COUVREUR: Yes. A blood cell is 70 times bigger than a nanotechnology for drug delivery.

GLASS: This is obviously pioneering cancer research. Fundamentally, it's about taking out the enemy, hitting that cancerous tumor with missile precision and without collateral damage.

GLASS (voice-over): Thanks to research in this field, there are already a handful of nano drugs on the market, but nano medicine is not set to replace current therapies.

COUVREUR: My opinion is that the nano medicine will be very helpful to cure or to treat cancer which are resistant to all the currently- available treatments.

GLASS: And the future signals nanoparticle therapy in other diseases.

COUVREUR: We have a lot of different technologies which allow to target the drug for the infectious disease, including HIV and also some brain diseases.

GLASS (on camera): What keeps you going? What motivates you now?

COUVREUR: The research, the discovery of new concepts, to be in the front of the science, but also to be able to translate that for the persons who have very, very severe disease.


QUEST: And let's continue looking at the world of new inventions and the forefront. London is hoping to reinvent itself as a challenger to Silicon Valley. Today, the British government named 25 companies to get support from its Tech City start-up project in East London.

It included Halo, the cab company, Skyscanner, and Mind Candy. Jim Boulden asked the Tech City CEO, Joanna Shields, if the British capital could really become start-up capital.


JOANNA SHIELDS, CEO, TECH CITY UK: We are an urban cluster here in London, and just last week, Mayor Bloomberg made a comment that he is looking at London as his competition to be the champion city for tech versus Silicon Valley, which might surprise people.

But it means that London is truly on the map in terms of start-ups, in terms of the policies to support their growth, and that's really what we're hear to talk about today is that next stage of taking all this energy around start-ups and positive success stories and moving these companies through to high growth to an eventual listing or potential other liquidity event, like an acquisition.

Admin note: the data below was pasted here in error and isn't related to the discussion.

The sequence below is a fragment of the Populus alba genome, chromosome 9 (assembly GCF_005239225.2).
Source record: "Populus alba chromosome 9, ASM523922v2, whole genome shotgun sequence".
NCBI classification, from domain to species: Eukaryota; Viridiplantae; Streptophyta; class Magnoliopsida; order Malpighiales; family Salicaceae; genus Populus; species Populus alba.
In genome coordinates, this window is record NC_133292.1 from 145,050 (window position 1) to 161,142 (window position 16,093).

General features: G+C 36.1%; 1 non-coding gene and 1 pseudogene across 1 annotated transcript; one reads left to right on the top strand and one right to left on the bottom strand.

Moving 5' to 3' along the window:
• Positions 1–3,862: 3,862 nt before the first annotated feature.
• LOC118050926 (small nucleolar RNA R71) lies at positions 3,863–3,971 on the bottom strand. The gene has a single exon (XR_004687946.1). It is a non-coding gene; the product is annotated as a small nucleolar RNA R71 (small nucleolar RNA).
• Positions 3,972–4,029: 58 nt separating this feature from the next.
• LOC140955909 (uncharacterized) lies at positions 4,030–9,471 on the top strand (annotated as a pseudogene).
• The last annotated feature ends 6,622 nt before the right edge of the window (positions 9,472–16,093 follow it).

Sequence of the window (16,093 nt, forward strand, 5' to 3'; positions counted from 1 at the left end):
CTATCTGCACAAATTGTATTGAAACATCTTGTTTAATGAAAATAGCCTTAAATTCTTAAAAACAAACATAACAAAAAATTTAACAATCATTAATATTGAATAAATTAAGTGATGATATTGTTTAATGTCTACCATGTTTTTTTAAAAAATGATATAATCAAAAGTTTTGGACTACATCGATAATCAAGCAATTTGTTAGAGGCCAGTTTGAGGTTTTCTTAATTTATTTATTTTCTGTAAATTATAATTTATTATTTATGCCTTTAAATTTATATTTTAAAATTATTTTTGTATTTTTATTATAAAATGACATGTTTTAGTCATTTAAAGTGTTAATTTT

JIM BOULDEN, CNN INTERNATIONAL CORRESPONDENT: One of the things people always say is great about Silicon Valley is the VCs, the venture capitalists. There's always people there with money who want to invest in these companies even if they don't work out in the end.

It's always been the difference in Europe, where it's been hard for these small firms to find that money. Are you changing that platform, really, here in London?

SHIELDS: Well, we've had -- we have a very robust angel community, and in first investment type community in the UK, but what we're doing with this program, the Future 50 program, is really highlighting to investors all around the world the investment opportunity in mid-stage and high- growth companies.

And we've had hundreds of companies apply for this program because of the services that we provide, the ability to contact someone in 93 offices or consulates around the world or the British government to find suppliers, partners, distributors. Whatever you need to fulfill your business.

If you need visas, we'll facilitate that connection with the home office to get the visas for the high-value employees that you need to build you business.


QUEST: When we come back, it's just incredible how US lawmakers, journalists, and everybody else, myself included, manage to squeeze the entire US debt crisis into the cliche-du-jour. I'll explain when we come back.



QUEST: Hello, I'm Richard Quest. There is more QUEST MEANS BUSINESS in just a moment. This is CNN, and on this network, the news always comes first.

Barack Obama says there were no winners in the standoff over the US government budget battle. Congress broke the deadlock on Wednesday and reopened the government and raised the US debt limit. In response, the S&P 500 has closed at a record all-time high.

At least 94 people are dead and dozens more injured after a series of explosions across Baghdad today. Police say most of the blasts targeted amusement parks where families usually go to celebrate the Eid holiday.